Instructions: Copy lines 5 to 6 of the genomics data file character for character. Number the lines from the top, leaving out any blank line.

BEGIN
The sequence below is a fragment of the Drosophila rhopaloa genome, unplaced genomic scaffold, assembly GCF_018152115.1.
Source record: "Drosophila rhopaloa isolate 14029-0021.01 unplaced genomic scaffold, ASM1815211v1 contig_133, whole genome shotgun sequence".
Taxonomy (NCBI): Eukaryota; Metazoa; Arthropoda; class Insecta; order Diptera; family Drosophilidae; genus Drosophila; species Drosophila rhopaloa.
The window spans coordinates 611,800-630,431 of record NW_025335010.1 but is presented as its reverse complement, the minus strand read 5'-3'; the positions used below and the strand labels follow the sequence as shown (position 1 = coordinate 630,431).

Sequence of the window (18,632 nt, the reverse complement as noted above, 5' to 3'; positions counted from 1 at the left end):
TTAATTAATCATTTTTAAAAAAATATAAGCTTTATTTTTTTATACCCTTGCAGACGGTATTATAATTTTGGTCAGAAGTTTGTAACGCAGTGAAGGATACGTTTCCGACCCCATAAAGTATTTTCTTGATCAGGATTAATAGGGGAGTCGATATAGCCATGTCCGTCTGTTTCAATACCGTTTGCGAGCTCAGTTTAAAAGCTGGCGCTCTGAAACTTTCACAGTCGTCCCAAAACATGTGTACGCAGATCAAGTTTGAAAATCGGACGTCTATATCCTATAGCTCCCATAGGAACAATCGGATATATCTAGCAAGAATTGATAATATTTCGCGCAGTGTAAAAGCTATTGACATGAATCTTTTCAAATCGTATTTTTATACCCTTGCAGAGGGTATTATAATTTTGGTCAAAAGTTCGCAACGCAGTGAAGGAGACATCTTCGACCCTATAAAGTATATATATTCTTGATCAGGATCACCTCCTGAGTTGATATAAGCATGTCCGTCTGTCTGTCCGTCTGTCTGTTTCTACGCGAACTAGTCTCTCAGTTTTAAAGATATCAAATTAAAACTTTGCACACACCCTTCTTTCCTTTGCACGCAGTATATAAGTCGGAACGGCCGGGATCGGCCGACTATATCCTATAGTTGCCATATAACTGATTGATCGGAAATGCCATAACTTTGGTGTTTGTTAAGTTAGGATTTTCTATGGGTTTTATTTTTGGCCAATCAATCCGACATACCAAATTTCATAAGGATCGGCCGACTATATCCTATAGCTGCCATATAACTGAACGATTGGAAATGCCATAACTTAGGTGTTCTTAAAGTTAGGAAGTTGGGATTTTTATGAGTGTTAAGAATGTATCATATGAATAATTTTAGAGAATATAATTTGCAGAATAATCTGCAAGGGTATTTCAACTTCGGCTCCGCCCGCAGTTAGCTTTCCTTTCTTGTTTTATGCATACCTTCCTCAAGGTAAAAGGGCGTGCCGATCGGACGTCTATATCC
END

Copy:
Sequence of the window (18,632 nt, the reverse complement as noted above, 5' to 3'; positions counted from 1 at the left end):
TTAATTAATCATTTTTAAAAAAATATAAGCTTTATTTTTTTATACCCTTGCAGACGGTATTATAATTTTGGTCAGAAGTTTGTAACGCAGTGAAGGATACGTTTCCGACCCCATAAAGTATTTTCTTGATCAGGATTAATAGGGGAGTCGATATAGCCATGTCCGTCTGTTTCAATACCGTTTGCGAGCTCAGTTTAAAAGCTGGCGCTCTGAAACTTTCACAGTCGTCCCAAAACATGTGTACGCAGATCAAGTTTGAAAATCGGACGTCTATATCCTATAGCTCCCATAGGAACAATCGGATATATCTAGCAAGAATTGATAATATTTCGCGCAGTGTAAAAGCTATTGACATGAATCTTTTCAAATCGTATTTTTATACCCTTGCAGAGGGTATTATAATTTTGGTCAAAAGTTCGCAACGCAGTGAAGGAGACATCTTCGACCCTATAAAGTATATATATTCTTGATCAGGATCACCTCCTGAGTTGATATAAGCATGTCCGTCTGTCTGTCCGTCTGTCTGTTTCTACGCGAACTAGTCTCTCAGTTTTAAAGATATCAAATTAAAACTTTGCACACACCCTTCTTTCCTTTGCACGCAGTATATAAGTCGGAACGGCCGGGATCGGCCGACTATATCCTATAGTTGCCATATAACTGATTGATCGGAAATGCCATAACTTTGGTGTTTGTTAAGTTAGGATTTTCTATGGGTTTTATTTTTGGCCAATCAATCCGACATACCAAATTTCATAAGGATCGGCCGACTATATCCTATAGCTGCCATATAACTGAACGATTGGAAATGCCATAACTTAGGTGTTCTTAAAGTTAGGAAGTTGGGATTTTTATGAGTGTTAAGAATGTATCATATGAATAATTTTAGAGAATATAATTTGCAGAATAATCTGCAAGGGTATTTCAACTTCGGCTCCGCCCGCAGTTAGCTTTCCTTTCTTGTTTTATGCATACCTTCCTCAAGGTAAAAGGGCGTGCCGATCGGACGTCTATATCC